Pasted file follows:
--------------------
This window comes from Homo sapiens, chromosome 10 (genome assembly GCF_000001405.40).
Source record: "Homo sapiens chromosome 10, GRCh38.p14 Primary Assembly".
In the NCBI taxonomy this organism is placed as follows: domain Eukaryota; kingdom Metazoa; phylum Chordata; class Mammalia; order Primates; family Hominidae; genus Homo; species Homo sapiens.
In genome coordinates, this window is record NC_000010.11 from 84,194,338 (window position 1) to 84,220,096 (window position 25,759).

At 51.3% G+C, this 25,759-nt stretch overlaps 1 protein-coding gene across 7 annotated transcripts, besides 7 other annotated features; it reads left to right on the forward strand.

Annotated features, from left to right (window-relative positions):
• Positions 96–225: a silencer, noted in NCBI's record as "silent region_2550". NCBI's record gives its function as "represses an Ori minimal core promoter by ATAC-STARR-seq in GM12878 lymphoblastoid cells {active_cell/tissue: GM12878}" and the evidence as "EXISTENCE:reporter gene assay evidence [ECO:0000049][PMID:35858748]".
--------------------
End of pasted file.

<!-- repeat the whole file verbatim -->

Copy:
This window comes from Homo sapiens, chromosome 10 (genome assembly GCF_000001405.40).
Source record: "Homo sapiens chromosome 10, GRCh38.p14 Primary Assembly".
In the NCBI taxonomy this organism is placed as follows: domain Eukaryota; kingdom Metazoa; phylum Chordata; class Mammalia; order Primates; family Hominidae; genus Homo; species Homo sapiens.
In genome coordinates, this window is record NC_000010.11 from 84,194,338 (window position 1) to 84,220,096 (window position 25,759).

At 51.3% G+C, this 25,759-nt stretch overlaps 1 protein-coding gene across 7 annotated transcripts, besides 7 other annotated features; it reads left to right on the forward strand.

Annotated features, from left to right (window-relative positions):
• Positions 96–225: a silencer, noted in NCBI's record as "silent region_2550". NCBI's record gives its function as "represses an Ori minimal core promoter by ATAC-STARR-seq in GM12878 lymphoblastoid cells {active_cell/tissue: GM12878}" and the evidence as "EXISTENCE:reporter gene assay evidence [ECO:0000049][PMID:35858748]".